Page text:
Pictured above, Carlos Fuentes (born 11 November, 1928; died 15 May, 2012), in a photograph by Paulina Lavista, standing in front of the Aztec Sun Calendar, the Stone of the Sun, in the collection of the National Museum of Anthropology, Mexico City
Fuentes on the subject of death…
'Ideas are never fully realized. At times they retract, hibernating like some beasts do, waiting for the most opportune moment to reappear, Thought does not die. It only bides its time. The idea that seems dead in one time reappears in another. The spirit does not die. It moves. It duplicates. Sometimes it supplants, and even supplicates. Disappeared, it is believed to be dead. It reappears. In reality, the spirit announces its presence in every word we utter. There is not a single word that is not infused with memory and forgotten thoughts, imbued with dreams and failures. And nevertheless there is not a single word that cannot conquer Death because there is not a single word that is not the carrier of imminent renewal. The word fights Death because it is inseparable from it—stealing it, announcing it, inheriting it… . There is not a single word that is not the bearer of imminent resurrection. Every word we utter simultaneously announces another word that we do not yet know because we have forgotten it and another word we do not know because we desire it. The same thing happens with bodies, which are matter. All matter contains the aura of what it was before as well as the aura of what it will be after it vanishes. For that reason we live in an age that is ours, but we are also ghosts of an older age, as well as the foreshadowing of an age that is yet to come. Let us not lose sight of the promises that Death holds.'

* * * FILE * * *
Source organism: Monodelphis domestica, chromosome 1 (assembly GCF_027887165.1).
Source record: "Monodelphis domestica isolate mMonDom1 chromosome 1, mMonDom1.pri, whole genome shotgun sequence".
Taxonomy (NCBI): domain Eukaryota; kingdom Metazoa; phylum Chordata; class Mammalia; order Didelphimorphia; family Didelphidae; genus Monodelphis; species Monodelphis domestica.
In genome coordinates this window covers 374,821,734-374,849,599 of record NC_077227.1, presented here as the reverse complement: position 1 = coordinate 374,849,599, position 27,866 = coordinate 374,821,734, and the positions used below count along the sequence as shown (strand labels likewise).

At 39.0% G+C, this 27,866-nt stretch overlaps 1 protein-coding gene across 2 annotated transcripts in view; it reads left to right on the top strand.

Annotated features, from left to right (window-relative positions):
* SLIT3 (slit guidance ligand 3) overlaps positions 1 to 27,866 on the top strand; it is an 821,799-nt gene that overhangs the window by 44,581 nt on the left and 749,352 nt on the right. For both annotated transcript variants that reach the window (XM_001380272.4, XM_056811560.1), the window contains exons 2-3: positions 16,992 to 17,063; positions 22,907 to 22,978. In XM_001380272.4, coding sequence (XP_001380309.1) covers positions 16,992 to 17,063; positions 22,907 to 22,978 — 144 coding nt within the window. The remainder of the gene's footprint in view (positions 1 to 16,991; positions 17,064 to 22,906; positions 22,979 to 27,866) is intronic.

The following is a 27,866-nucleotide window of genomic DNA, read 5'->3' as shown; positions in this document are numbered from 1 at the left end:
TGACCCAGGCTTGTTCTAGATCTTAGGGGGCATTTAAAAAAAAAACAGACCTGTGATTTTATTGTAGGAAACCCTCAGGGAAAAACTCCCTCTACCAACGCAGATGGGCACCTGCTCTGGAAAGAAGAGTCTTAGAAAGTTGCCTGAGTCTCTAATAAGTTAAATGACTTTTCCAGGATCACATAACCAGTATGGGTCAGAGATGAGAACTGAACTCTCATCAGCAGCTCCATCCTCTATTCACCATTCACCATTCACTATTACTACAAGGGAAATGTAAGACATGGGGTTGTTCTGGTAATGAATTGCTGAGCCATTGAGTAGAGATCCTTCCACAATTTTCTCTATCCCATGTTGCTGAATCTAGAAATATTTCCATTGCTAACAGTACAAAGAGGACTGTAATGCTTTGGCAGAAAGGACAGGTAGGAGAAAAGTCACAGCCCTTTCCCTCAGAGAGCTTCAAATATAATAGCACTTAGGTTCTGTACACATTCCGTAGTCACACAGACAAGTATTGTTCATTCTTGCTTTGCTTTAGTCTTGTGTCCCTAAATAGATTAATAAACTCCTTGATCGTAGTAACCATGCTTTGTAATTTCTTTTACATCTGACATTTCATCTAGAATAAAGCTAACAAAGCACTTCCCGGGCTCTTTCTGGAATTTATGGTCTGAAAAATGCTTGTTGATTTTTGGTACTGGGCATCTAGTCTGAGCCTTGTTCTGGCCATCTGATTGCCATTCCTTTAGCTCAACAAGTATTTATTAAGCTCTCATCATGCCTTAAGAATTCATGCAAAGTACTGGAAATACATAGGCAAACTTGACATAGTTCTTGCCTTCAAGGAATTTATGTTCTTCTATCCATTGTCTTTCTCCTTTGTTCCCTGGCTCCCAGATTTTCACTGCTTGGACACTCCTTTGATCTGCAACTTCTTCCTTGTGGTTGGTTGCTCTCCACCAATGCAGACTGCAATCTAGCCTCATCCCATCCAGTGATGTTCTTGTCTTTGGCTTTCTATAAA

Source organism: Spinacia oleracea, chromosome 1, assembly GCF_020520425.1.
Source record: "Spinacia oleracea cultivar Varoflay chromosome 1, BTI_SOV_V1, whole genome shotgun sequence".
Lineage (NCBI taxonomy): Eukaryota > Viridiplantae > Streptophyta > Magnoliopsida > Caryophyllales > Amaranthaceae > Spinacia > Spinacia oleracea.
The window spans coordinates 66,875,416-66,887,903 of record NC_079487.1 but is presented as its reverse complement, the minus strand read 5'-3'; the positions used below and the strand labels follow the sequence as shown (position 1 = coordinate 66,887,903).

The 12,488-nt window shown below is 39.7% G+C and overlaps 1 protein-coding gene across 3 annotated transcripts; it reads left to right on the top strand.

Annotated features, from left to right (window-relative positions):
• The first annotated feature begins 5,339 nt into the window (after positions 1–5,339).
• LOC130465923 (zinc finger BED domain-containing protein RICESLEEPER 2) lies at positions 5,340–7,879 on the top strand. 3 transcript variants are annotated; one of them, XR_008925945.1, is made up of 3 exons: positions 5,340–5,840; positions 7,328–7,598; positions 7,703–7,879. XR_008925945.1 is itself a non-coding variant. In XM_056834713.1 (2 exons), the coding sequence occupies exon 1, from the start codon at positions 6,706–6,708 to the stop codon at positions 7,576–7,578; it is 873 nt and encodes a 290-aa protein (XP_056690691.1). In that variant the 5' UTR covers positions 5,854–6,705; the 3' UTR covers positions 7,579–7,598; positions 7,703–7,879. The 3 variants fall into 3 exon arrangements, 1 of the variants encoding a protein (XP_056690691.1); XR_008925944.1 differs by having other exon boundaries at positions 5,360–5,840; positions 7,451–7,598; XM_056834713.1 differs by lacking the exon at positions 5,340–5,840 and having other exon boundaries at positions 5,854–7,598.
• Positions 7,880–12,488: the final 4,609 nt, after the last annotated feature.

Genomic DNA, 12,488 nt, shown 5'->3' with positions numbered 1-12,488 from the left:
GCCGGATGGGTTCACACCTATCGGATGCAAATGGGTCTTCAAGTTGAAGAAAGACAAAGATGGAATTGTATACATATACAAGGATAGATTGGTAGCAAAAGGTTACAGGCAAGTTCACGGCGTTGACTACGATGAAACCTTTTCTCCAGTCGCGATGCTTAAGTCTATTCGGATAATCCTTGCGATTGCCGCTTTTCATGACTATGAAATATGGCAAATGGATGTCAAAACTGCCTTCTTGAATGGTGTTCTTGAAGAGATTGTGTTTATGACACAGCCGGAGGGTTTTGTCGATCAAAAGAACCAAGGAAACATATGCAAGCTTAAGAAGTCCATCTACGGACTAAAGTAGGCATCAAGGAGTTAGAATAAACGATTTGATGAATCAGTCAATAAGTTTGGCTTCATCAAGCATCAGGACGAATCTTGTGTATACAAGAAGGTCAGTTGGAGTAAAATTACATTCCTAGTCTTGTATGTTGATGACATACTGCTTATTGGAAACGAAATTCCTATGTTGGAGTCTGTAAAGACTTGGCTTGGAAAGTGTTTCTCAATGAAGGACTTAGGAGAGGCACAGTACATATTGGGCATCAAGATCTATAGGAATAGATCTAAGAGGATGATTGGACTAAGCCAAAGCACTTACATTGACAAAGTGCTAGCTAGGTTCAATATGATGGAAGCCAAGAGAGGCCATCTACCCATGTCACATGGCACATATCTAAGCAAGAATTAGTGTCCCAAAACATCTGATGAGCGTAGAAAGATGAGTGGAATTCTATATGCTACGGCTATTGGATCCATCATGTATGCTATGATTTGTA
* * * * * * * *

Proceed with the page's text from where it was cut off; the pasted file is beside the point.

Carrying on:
—from This I Believe: An A to Z of a Life (2005)